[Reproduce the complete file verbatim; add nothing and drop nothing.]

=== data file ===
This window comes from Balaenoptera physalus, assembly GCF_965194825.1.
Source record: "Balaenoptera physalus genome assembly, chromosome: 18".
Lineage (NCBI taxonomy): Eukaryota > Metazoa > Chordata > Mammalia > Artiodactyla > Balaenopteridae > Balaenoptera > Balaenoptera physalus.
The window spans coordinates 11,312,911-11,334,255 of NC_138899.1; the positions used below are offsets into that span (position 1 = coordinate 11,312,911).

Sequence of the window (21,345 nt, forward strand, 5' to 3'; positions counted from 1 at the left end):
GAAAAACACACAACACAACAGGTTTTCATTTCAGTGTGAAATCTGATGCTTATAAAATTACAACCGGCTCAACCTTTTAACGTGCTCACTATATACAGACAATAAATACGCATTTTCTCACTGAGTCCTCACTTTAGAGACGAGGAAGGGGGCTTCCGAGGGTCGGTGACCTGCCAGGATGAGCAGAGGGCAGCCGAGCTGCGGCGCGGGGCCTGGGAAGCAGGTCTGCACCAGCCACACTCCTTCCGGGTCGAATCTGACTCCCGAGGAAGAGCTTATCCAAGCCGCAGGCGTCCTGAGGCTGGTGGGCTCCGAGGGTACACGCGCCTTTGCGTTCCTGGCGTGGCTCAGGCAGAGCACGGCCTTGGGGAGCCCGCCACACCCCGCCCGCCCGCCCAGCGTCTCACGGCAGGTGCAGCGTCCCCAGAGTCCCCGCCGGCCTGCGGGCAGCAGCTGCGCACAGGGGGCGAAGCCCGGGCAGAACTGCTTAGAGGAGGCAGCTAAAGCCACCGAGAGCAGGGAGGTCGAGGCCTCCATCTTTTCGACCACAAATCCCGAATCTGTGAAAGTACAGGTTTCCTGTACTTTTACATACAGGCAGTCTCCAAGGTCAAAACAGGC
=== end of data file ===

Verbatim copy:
This window comes from Balaenoptera physalus, assembly GCF_965194825.1.
Source record: "Balaenoptera physalus genome assembly, chromosome: 18".
Lineage (NCBI taxonomy): Eukaryota > Metazoa > Chordata > Mammalia > Artiodactyla > Balaenopteridae > Balaenoptera > Balaenoptera physalus.
The window spans coordinates 11,312,911-11,334,255 of NC_138899.1; the positions used below are offsets into that span (position 1 = coordinate 11,312,911).

Sequence of the window (21,345 nt, forward strand, 5' to 3'; positions counted from 1 at the left end):
GAAAAACACACAACACAACAGGTTTTCATTTCAGTGTGAAATCTGATGCTTATAAAATTACAACCGGCTCAACCTTTTAACGTGCTCACTATATACAGACAATAAATACGCATTTTCTCACTGAGTCCTCACTTTAGAGACGAGGAAGGGGGCTTCCGAGGGTCGGTGACCTGCCAGGATGAGCAGAGGGCAGCCGAGCTGCGGCGCGGGGCCTGGGAAGCAGGTCTGCACCAGCCACACTCCTTCCGGGTCGAATCTGACTCCCGAGGAAGAGCTTATCCAAGCCGCAGGCGTCCTGAGGCTGGTGGGCTCCGAGGGTACACGCGCCTTTGCGTTCCTGGCGTGGCTCAGGCAGAGCACGGCCTTGGGGAGCCCGCCACACCCCGCCCGCCCGCCCAGCGTCTCACGGCAGGTGCAGCGTCCCCAGAGTCCCCGCCGGCCTGCGGGCAGCAGCTGCGCACAGGGGGCGAAGCCCGGGCAGAACTGCTTAGAGGAGGCAGCTAAAGCCACCGAGAGCAGGGAGGTCGAGGCCTCCATCTTTTCGACCACAAATCCCGAATCTGTGAAAGTACAGGTTTCCTGTACTTTTACATACAGGCAGTCTCCAAGGTCAAAACAGGC